There is risk in inviting television into drama programs, some administrators said. Talented playwrights are something of an endangered species, and as much as TV allows them to stay in the game, does it also tempt them away?

The playwriting program at University of California, San Diego, has offered TV instruction for years. But Allan Havis, who runs the program, said he still feels somewhat conflicted about it. “It’s hard to come back to theater once you bite the apple,” he said.

Barfield, the new co-director of Juilliard’s program, said that one way to look at it is that Hollywood is subsidizing theater by keeping writers employed. But, she said, “The downside of all the playwrights going to TV are all the ones who don’t go back to the theater, because the money in TV is just so good. It’s hard to say, ‘Oh, I don’t need that money.’”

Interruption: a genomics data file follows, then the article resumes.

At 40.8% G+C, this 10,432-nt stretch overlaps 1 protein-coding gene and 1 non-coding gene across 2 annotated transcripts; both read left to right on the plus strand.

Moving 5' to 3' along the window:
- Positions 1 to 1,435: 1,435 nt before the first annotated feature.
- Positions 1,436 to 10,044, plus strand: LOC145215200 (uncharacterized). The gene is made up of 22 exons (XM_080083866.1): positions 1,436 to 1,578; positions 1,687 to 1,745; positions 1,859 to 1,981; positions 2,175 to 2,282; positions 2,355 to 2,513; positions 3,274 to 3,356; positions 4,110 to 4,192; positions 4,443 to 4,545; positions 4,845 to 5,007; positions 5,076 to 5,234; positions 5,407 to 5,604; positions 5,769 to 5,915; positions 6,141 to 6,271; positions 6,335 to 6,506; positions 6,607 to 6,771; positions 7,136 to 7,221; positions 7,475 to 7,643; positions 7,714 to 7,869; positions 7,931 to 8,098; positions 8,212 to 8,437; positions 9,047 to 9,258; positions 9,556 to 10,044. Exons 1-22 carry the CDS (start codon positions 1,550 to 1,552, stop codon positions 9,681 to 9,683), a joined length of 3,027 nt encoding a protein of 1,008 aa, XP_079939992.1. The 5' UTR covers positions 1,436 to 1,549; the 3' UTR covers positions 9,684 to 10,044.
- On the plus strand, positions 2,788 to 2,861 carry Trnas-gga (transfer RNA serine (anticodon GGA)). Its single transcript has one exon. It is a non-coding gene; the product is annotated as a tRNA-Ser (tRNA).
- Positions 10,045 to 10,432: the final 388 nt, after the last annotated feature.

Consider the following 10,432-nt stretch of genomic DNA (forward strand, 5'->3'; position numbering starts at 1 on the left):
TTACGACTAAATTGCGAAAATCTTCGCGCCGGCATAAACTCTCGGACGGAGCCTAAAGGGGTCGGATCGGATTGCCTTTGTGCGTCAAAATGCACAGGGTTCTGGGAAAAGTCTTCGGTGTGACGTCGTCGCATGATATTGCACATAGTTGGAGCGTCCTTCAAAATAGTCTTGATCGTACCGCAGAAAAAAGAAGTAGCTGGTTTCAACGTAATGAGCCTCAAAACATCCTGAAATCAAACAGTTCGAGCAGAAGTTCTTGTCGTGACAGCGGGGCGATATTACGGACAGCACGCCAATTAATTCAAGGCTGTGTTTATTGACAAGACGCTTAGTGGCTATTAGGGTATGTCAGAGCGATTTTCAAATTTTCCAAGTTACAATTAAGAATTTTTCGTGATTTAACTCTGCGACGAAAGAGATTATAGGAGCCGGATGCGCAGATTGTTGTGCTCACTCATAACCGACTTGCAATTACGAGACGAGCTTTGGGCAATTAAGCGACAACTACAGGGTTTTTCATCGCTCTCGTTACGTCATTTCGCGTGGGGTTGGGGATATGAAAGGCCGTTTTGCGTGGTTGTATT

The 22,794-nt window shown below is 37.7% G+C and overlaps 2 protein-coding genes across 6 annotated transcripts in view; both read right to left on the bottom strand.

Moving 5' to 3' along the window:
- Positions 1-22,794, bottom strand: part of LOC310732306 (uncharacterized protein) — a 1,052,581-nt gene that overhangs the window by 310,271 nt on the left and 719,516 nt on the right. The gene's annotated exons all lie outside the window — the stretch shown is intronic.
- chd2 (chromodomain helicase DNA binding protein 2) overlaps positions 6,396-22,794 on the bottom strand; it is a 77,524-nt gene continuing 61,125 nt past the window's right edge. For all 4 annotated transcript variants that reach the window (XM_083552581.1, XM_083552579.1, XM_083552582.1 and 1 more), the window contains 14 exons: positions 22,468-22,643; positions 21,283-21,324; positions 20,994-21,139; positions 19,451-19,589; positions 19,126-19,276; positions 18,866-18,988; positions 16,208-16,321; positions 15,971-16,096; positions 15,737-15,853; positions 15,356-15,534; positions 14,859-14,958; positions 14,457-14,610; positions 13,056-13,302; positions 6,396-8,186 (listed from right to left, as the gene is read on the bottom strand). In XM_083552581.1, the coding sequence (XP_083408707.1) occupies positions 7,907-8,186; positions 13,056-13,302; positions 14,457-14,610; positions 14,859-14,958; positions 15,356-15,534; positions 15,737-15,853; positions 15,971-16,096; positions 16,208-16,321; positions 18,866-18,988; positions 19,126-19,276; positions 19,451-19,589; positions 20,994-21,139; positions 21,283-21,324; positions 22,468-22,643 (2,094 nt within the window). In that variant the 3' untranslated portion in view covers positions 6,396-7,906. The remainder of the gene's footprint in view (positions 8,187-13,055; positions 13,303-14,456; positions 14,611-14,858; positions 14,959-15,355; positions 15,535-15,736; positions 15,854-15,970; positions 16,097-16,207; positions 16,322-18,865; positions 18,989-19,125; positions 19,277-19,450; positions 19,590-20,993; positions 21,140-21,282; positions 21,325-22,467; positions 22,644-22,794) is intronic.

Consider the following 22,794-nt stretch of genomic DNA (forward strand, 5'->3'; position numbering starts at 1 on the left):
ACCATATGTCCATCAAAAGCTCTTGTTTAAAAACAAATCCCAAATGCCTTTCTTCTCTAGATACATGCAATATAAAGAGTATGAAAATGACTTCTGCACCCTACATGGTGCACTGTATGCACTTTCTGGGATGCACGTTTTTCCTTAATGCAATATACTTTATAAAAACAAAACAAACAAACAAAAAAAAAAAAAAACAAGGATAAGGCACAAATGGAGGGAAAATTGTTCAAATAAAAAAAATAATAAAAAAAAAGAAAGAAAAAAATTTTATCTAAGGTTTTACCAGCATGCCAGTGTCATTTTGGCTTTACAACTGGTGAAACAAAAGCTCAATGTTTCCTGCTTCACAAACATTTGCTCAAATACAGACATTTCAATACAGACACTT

Peiffer said that while she has been thrillingly busy since graduation, she hasn’t written another play. Ideally, she said she’d like to take a year or two off from TV and film to focus on theater, but she’s afraid that the opportunities available now won’t be waiting when she wants to come back.

“I can’t write a play on the weekends — if I’m writing a play, I need to be writing a play,” she said. “I’m grappling with how to do it and maintain a living.”